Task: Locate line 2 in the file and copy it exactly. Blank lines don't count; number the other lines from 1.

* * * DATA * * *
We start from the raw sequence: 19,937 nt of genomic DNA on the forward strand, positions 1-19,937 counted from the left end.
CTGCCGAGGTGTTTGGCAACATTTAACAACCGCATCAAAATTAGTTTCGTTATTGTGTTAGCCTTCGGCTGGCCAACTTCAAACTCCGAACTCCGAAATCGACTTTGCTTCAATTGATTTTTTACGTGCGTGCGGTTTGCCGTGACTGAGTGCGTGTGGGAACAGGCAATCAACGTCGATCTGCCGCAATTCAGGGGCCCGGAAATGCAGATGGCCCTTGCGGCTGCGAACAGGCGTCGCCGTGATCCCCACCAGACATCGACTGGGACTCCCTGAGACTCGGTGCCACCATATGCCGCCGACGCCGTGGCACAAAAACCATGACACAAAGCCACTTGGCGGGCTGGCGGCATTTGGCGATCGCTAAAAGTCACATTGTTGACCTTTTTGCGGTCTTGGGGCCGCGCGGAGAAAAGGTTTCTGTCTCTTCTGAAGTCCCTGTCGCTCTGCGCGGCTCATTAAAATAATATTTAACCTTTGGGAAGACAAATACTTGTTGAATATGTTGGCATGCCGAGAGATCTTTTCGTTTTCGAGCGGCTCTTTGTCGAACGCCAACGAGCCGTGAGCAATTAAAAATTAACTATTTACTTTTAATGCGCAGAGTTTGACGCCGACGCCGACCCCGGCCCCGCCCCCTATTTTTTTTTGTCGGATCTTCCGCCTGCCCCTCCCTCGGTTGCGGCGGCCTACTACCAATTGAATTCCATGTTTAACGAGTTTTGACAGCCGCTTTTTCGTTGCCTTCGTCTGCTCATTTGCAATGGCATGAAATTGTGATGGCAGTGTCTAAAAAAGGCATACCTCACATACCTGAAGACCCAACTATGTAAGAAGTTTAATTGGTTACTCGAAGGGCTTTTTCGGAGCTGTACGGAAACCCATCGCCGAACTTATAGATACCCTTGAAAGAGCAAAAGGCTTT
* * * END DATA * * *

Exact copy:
CTGCCGAGGTGTTTGGCAACATTTAACAACCGCATCAAAATTAGTTTCGTTATTGTGTTAGCCTTCGGCTGGCCAACTTCAAACTCCGAACTCCGAAATCGACTTTGCTTCAATTGATTTTTTACGTGCGTGCGGTTTGCCGTGACTGAGTGCGTGTGGGAACAGGCAATCAACGTCGATCTGCCGCAATTCAGGGGCCCGGAAATGCAGATGGCCCTTGCGGCTGCGAACAGGCGTCGCCGTGATCCCCACCAGACATCGACTGGGACTCCCTGAGACTCGGTGCCACCATATGCCGCCGACGCCGTGGCACAAAAACCATGACACAAAGCCACTTGGCGGGCTGGCGGCATTTGGCGATCGCTAAAAGTCACATTGTTGACCTTTTTGCGGTCTTGGGGCCGCGCGGAGAAAAGGTTTCTGTCTCTTCTGAAGTCCCTGTCGCTCTGCGCGGCTCATTAAAATAATATTTAACCTTTGGGAAGACAAATACTTGTTGAATATGTTGGCATGCCGAGAGATCTTTTCGTTTTCGAGCGGCTCTTTGTCGAACGCCAACGAGCCGTGAGCAATTAAAAATTAACTATTTACTTTTAATGCGCAGAGTTTGACGCCGACGCCGACCCCGGCCCCGCCCCCTATTTTTTTTTGTCGGATCTTCCGCCTGCCCCTCCCTCGGTTGCGGCGGCCTACTACCAATTGAATTCCATGTTTAACGAGTTTTGACAGCCGCTTTTTCGTTGCCTTCGTCTGCTCATTTGCAATGGCATGAAATTGTGATGGCAGTGTCTAAAAAAGGCATACCTCACATACCTGAAGACCCAACTATGTAAGAAGTTTAATTGGTTACTCGAAGGGCTTTTTCGGAGCTGTACGGAAACCCATCGCCGAACTTATAGATACCCTTGAAAGAGCAAAAGGCTTT